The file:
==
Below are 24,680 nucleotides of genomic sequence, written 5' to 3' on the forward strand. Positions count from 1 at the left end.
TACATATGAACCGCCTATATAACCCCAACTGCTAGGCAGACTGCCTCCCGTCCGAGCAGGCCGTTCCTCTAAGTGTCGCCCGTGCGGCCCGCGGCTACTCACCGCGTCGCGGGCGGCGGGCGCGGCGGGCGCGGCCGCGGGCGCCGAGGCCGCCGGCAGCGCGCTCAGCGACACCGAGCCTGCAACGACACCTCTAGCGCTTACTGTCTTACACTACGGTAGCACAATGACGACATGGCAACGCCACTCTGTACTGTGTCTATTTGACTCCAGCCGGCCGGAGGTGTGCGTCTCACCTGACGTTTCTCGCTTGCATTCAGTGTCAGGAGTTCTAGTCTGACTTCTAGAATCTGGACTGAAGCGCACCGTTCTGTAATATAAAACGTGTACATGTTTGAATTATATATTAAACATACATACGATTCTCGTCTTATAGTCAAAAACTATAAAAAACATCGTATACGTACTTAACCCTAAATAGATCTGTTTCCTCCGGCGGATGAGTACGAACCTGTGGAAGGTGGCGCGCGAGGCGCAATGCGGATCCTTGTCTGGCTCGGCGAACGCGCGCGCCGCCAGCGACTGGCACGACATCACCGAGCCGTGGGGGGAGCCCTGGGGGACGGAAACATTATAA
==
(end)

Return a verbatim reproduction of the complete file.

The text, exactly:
Below are 24,680 nucleotides of genomic sequence, written 5' to 3' on the forward strand. Positions count from 1 at the left end.
TACATATGAACCGCCTATATAACCCCAACTGCTAGGCAGACTGCCTCCCGTCCGAGCAGGCCGTTCCTCTAAGTGTCGCCCGTGCGGCCCGCGGCTACTCACCGCGTCGCGGGCGGCGGGCGCGGCGGGCGCGGCCGCGGGCGCCGAGGCCGCCGGCAGCGCGCTCAGCGACACCGAGCCTGCAACGACACCTCTAGCGCTTACTGTCTTACACTACGGTAGCACAATGACGACATGGCAACGCCACTCTGTACTGTGTCTATTTGACTCCAGCCGGCCGGAGGTGTGCGTCTCACCTGACGTTTCTCGCTTGCATTCAGTGTCAGGAGTTCTAGTCTGACTTCTAGAATCTGGACTGAAGCGCACCGTTCTGTAATATAAAACGTGTACATGTTTGAATTATATATTAAACATACATACGATTCTCGTCTTATAGTCAAAAACTATAAAAAACATCGTATACGTACTTAACCCTAAATAGATCTGTTTCCTCCGGCGGATGAGTACGAACCTGTGGAAGGTGGCGCGCGAGGCGCAATGCGGATCCTTGTCTGGCTCGGCGAACGCGCGCGCCGCCAGCGACTGGCACGACATCACCGAGCCGTGGGGGGAGCCCTGGGGGACGGAAACATTATAA